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The simple story is more successful than the complicated one.
Using simple language as well as low complexity is the best way to activate the brain regions that make us truly relate to the happenings of a story. Reduce the number of adjectives or complicated nouns in a presentation or article and exchange them with a more simple, yet heartfelt language.
If you feel you don't have enough experience to share on a certain subject, ask for quotes from the top folks in the industry or simply find great passages they had written online.
It's a great way to add credibility and at the same time, tell a story.
SIMILAR ARTICLES & IDEAS:
Stories are like instruction manuals that explain how we move from one state of being to another.
Stories help us imagine how we can improve our own lives or avoid unpleasant consequen...
A good story can make us laugh or cry, our bodies can tense with a dramatic horror movie, or we are flooded with relief when the hero comes to the rescue. This experience is called transportation.
Transportation allows us to experience a story's movement through its characters. The characters' struggles and their rewards become our own.
Good stories catch your attention, connects you by drawing you in and move you to action. Stories that don't capture your attention will fail to deliver their message.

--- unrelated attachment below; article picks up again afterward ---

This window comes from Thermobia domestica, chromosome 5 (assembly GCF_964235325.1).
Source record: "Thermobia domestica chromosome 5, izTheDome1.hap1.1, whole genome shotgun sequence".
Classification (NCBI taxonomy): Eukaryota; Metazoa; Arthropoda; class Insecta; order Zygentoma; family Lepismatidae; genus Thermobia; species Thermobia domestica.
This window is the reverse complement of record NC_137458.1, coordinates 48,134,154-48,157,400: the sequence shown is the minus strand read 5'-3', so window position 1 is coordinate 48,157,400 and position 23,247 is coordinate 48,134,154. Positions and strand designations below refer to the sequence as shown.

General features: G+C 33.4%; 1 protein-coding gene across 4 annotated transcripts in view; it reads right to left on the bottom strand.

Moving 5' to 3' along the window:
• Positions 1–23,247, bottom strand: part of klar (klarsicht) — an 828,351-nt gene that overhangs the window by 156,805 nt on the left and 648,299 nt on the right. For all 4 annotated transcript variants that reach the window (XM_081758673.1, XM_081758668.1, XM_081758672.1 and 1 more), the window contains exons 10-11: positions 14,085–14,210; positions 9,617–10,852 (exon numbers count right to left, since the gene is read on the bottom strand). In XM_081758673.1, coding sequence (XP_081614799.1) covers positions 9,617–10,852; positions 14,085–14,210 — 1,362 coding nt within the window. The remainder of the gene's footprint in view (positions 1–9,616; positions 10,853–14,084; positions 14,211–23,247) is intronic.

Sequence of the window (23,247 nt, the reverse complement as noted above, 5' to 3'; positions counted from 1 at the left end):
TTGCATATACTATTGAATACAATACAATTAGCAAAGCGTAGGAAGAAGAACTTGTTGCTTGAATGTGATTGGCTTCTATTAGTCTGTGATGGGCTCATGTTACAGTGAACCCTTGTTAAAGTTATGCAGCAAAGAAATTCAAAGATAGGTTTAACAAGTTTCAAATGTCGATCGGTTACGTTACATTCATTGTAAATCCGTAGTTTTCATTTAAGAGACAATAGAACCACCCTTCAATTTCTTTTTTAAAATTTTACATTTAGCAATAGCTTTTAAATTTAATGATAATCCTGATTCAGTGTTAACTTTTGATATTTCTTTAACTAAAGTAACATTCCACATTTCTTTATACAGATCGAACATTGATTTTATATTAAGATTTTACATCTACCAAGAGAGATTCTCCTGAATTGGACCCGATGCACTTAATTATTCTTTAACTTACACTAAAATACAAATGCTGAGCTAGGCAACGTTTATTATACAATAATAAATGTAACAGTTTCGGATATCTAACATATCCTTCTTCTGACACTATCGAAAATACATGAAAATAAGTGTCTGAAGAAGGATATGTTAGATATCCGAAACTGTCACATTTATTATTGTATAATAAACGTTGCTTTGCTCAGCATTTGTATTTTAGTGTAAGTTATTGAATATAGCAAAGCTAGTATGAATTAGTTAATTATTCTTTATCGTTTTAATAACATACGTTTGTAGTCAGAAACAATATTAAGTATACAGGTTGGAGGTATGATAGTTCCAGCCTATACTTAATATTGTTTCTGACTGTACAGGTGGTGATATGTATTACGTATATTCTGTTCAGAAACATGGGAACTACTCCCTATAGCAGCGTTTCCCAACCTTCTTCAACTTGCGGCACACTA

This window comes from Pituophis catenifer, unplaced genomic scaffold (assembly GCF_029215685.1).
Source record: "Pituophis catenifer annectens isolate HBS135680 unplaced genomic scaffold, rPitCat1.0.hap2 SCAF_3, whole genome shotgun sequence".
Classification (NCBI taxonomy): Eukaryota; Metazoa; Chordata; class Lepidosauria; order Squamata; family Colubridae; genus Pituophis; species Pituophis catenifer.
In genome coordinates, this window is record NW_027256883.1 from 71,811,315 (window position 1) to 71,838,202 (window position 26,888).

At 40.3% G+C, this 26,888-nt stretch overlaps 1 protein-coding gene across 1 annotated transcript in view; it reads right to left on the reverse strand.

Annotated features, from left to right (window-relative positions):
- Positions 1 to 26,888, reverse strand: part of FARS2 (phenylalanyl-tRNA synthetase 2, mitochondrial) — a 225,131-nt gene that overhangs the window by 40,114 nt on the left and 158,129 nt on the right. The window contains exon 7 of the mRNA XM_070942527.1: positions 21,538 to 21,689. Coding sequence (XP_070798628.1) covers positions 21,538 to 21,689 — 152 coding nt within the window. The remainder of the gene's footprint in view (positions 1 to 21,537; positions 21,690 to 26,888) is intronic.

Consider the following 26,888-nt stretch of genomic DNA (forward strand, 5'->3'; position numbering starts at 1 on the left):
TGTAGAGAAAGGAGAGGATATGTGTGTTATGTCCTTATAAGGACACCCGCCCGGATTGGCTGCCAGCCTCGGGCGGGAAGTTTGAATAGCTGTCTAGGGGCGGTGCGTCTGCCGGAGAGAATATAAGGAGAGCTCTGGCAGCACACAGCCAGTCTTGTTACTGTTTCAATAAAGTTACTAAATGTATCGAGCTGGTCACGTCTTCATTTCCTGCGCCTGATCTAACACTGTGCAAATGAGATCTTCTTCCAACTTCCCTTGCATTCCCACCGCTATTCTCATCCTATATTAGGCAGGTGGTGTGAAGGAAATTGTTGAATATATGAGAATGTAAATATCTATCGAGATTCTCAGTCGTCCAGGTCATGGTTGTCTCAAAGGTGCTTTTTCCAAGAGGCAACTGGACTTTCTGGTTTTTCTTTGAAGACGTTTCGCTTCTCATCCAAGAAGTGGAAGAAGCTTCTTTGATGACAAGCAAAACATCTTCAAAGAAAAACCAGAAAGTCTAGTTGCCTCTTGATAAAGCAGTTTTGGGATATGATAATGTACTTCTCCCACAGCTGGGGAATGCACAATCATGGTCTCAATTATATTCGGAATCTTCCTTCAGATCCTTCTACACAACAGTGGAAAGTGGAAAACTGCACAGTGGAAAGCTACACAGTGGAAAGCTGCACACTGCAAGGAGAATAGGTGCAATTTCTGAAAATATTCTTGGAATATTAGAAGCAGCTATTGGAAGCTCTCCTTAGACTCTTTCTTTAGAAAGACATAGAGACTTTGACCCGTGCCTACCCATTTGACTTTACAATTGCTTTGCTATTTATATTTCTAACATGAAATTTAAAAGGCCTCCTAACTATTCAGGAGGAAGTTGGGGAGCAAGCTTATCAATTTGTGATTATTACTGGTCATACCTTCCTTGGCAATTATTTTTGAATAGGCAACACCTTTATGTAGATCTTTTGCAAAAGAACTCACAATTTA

When participants remain engaged with a story and see characters overcome conflicts, they will empathize with the characters and be more willing to act on these feelings.
Corporations have a language that they use while talking in meetings or communicating in email. It’s called Corporate Jargon.
Corporate jargon is a forced and complicated way to exp...
Corporate speak may not mean anything of value to anyone in a meeting, but like the Emperor's New Clothes, no one wants to point out the inefficiency and mind-numbing nature of the constant use of the jargon. Everyone pretends that they are on the same page as everyone else.
Stories are the primary way through which we make sense of our world. We explain ideas by telling stories.
Even science uses storytelling when they use data of the physical world to ex...
Despite the verities of science, we feel compelled to tell stories that venture beyond the facts.
When we first see separate ideas, we feel obliged to find a relationship between the ideas to form a coherent picture. Once a possible relationship has been established, we feel the need to come up with an explanation.
When the brain pieces separate bits of an image together to form a coherent picture, it is known as pattern recognition. Once we recognize a pattern, it can spark a degree of pleasure, often described as that "a-ha" moment.